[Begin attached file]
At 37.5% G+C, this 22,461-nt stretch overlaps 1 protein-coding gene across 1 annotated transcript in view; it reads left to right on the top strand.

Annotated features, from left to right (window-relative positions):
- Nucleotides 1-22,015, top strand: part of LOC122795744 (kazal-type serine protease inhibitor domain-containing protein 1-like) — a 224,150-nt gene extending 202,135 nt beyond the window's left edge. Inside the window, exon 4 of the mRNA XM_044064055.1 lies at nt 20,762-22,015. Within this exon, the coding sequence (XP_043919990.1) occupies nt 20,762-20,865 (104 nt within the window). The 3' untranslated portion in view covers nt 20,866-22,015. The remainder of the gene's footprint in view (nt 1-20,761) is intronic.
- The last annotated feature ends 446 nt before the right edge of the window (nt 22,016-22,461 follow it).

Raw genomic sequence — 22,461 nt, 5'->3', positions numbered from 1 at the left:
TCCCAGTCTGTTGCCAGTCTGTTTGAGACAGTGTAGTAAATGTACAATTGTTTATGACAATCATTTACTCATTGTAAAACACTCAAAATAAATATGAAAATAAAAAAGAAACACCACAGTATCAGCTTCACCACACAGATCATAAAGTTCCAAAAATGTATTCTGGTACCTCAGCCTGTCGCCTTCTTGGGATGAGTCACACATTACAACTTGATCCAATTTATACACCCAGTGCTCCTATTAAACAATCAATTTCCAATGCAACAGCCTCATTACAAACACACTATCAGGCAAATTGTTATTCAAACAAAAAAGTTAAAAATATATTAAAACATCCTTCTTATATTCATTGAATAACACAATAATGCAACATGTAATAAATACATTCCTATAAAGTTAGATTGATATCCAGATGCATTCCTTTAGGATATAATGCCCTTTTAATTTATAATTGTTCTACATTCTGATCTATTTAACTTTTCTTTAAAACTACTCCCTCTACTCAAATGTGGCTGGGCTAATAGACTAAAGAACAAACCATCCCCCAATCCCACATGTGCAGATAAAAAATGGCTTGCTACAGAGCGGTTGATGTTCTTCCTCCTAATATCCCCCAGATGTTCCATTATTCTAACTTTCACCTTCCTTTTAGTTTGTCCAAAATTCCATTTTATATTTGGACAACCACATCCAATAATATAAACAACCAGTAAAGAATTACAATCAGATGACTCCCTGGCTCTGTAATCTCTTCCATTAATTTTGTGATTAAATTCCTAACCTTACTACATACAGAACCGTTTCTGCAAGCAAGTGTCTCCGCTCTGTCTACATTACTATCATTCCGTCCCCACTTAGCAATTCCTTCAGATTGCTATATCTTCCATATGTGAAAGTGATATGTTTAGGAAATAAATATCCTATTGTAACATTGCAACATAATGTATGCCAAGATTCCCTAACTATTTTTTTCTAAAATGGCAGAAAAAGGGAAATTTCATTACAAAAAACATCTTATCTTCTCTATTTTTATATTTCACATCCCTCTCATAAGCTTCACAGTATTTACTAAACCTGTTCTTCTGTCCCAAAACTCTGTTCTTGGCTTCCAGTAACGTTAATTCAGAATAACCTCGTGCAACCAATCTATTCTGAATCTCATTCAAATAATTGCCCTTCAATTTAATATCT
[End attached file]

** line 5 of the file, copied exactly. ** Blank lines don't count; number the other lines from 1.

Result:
Raw genomic sequence — 22,461 nt, 5'->3', positions numbered from 1 at the left: